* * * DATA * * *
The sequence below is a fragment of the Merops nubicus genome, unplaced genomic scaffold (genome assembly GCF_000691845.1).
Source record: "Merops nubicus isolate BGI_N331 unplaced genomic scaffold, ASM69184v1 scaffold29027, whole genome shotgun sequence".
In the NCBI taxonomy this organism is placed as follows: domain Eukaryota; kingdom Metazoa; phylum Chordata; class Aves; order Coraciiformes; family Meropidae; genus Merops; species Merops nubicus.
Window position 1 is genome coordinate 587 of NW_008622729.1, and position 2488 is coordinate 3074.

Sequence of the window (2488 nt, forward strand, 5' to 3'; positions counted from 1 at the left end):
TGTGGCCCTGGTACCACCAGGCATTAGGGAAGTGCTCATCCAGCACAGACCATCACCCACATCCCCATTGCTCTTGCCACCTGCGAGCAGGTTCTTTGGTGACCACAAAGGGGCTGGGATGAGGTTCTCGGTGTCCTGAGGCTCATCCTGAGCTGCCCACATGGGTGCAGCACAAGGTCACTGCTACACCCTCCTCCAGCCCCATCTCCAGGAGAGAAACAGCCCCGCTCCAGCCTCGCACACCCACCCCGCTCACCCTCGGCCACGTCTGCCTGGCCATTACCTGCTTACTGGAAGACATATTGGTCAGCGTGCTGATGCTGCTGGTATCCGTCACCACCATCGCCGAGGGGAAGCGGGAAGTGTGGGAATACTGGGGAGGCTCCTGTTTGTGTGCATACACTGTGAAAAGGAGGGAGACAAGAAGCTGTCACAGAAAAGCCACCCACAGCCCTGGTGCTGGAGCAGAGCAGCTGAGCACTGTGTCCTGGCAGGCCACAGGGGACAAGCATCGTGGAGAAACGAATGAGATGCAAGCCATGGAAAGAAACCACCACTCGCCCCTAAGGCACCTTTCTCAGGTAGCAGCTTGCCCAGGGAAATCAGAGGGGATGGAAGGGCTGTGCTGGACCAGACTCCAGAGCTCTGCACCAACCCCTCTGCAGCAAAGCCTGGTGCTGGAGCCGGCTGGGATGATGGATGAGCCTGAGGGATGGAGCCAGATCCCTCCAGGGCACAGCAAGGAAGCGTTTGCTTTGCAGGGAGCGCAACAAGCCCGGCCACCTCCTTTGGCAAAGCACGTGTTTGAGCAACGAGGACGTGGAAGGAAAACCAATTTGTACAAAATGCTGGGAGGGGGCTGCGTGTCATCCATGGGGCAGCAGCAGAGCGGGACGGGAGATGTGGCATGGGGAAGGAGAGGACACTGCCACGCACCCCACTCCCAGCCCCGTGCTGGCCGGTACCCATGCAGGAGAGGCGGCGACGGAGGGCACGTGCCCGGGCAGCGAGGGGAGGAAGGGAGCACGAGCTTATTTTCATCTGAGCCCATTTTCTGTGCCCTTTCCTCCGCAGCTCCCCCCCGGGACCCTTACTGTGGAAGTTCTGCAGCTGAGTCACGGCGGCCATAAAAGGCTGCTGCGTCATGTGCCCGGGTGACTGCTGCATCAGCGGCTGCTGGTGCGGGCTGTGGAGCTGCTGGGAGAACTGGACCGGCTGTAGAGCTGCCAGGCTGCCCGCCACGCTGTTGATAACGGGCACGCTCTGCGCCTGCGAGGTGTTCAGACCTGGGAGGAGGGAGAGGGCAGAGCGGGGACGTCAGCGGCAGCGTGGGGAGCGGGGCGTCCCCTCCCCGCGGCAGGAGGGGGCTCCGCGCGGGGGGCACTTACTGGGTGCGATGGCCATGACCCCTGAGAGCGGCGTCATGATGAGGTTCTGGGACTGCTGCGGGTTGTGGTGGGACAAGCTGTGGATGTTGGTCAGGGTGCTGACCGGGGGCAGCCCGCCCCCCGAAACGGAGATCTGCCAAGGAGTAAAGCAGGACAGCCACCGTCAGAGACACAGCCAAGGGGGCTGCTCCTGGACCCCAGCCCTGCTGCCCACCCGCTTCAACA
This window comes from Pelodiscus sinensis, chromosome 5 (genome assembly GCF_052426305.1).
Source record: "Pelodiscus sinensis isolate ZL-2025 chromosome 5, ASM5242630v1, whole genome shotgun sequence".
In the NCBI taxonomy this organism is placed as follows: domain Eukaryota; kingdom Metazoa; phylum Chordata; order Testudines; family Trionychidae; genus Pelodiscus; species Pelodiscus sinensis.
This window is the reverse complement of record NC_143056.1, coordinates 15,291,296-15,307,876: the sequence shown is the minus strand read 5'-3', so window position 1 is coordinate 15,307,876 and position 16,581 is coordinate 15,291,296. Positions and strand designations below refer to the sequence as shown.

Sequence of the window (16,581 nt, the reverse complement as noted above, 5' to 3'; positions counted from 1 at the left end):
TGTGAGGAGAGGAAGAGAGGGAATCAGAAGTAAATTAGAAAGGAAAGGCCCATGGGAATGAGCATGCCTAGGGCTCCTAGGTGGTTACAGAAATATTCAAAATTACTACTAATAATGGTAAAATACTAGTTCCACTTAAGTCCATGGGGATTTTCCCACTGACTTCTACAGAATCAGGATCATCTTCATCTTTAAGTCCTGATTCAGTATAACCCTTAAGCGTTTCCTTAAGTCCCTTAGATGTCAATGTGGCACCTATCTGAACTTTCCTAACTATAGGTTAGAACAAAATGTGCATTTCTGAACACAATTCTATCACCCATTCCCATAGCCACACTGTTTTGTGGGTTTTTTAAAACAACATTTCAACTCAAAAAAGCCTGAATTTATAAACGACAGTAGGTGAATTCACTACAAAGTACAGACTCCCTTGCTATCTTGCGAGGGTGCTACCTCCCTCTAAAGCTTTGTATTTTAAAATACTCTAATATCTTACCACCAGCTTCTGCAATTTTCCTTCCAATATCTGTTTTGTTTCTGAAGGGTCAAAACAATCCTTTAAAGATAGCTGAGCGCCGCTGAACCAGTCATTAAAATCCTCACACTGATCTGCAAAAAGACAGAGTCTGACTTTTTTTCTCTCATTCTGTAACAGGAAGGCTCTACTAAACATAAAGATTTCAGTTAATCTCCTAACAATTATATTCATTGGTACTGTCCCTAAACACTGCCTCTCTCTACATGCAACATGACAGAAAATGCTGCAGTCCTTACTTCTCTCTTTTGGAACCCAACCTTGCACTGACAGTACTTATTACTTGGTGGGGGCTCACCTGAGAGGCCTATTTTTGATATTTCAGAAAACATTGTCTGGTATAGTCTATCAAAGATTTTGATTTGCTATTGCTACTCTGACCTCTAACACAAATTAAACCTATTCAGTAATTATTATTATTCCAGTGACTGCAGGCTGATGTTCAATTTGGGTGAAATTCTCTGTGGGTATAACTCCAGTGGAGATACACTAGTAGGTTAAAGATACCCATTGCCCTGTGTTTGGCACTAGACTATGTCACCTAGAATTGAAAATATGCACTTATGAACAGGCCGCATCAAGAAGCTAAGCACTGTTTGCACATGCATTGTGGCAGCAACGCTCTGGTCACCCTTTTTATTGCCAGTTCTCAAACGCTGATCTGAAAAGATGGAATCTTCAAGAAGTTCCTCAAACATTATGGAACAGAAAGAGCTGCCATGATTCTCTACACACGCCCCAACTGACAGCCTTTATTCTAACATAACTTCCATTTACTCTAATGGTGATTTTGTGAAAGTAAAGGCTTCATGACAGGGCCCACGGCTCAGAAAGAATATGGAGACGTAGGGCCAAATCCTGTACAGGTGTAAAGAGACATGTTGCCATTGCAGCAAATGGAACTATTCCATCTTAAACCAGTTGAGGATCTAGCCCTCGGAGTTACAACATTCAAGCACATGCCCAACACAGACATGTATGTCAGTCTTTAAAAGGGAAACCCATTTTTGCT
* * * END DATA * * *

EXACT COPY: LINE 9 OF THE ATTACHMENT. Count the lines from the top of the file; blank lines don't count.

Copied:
In the NCBI taxonomy this organism is placed as follows: domain Eukaryota; kingdom Metazoa; phylum Chordata; order Testudines; family Trionychidae; genus Pelodiscus; species Pelodiscus sinensis.